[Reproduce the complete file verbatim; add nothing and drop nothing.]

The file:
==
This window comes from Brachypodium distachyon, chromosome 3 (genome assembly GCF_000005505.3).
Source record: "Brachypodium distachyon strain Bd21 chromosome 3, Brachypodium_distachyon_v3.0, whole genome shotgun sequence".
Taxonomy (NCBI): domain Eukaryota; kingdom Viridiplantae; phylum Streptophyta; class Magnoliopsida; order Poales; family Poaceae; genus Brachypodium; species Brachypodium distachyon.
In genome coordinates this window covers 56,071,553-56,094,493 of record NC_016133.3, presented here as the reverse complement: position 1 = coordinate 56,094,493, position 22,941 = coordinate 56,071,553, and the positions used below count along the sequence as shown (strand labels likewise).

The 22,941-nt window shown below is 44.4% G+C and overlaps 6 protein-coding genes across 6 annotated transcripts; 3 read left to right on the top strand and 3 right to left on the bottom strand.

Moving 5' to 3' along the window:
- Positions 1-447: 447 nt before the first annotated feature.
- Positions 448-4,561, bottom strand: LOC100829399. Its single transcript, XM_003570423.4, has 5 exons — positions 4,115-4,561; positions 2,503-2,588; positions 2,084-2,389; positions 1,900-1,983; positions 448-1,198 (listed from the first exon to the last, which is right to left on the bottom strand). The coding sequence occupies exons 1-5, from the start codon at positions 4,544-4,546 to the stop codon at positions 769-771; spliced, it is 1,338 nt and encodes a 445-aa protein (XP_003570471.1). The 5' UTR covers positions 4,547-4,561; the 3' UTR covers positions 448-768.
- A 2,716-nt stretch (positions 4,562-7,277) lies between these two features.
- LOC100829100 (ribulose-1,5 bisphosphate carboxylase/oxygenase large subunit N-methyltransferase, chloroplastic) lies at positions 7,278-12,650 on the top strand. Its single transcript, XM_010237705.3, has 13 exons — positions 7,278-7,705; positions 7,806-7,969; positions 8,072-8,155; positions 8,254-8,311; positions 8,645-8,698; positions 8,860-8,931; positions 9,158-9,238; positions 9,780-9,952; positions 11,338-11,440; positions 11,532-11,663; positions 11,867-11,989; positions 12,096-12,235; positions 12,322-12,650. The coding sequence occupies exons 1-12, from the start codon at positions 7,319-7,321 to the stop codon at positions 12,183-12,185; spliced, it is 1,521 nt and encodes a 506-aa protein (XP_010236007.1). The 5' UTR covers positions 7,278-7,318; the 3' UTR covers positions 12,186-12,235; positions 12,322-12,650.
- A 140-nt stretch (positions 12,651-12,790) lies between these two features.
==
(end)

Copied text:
This window comes from Brachypodium distachyon, chromosome 3 (genome assembly GCF_000005505.3).
Source record: "Brachypodium distachyon strain Bd21 chromosome 3, Brachypodium_distachyon_v3.0, whole genome shotgun sequence".
Taxonomy (NCBI): domain Eukaryota; kingdom Viridiplantae; phylum Streptophyta; class Magnoliopsida; order Poales; family Poaceae; genus Brachypodium; species Brachypodium distachyon.
In genome coordinates this window covers 56,071,553-56,094,493 of record NC_016133.3, presented here as the reverse complement: position 1 = coordinate 56,094,493, position 22,941 = coordinate 56,071,553, and the positions used below count along the sequence as shown (strand labels likewise).

The 22,941-nt window shown below is 44.4% G+C and overlaps 6 protein-coding genes across 6 annotated transcripts; 3 read left to right on the top strand and 3 right to left on the bottom strand.

Moving 5' to 3' along the window:
- Positions 1-447: 447 nt before the first annotated feature.
- Positions 448-4,561, bottom strand: LOC100829399. Its single transcript, XM_003570423.4, has 5 exons — positions 4,115-4,561; positions 2,503-2,588; positions 2,084-2,389; positions 1,900-1,983; positions 448-1,198 (listed from the first exon to the last, which is right to left on the bottom strand). The coding sequence occupies exons 1-5, from the start codon at positions 4,544-4,546 to the stop codon at positions 769-771; spliced, it is 1,338 nt and encodes a 445-aa protein (XP_003570471.1). The 5' UTR covers positions 4,547-4,561; the 3' UTR covers positions 448-768.
- A 2,716-nt stretch (positions 4,562-7,277) lies between these two features.
- LOC100829100 (ribulose-1,5 bisphosphate carboxylase/oxygenase large subunit N-methyltransferase, chloroplastic) lies at positions 7,278-12,650 on the top strand. Its single transcript, XM_010237705.3, has 13 exons — positions 7,278-7,705; positions 7,806-7,969; positions 8,072-8,155; positions 8,254-8,311; positions 8,645-8,698; positions 8,860-8,931; positions 9,158-9,238; positions 9,780-9,952; positions 11,338-11,440; positions 11,532-11,663; positions 11,867-11,989; positions 12,096-12,235; positions 12,322-12,650. The coding sequence occupies exons 1-12, from the start codon at positions 7,319-7,321 to the stop codon at positions 12,183-12,185; spliced, it is 1,521 nt and encodes a 506-aa protein (XP_010236007.1). The 5' UTR covers positions 7,278-7,318; the 3' UTR covers positions 12,186-12,235; positions 12,322-12,650.
- A 140-nt stretch (positions 12,651-12,790) lies between these two features.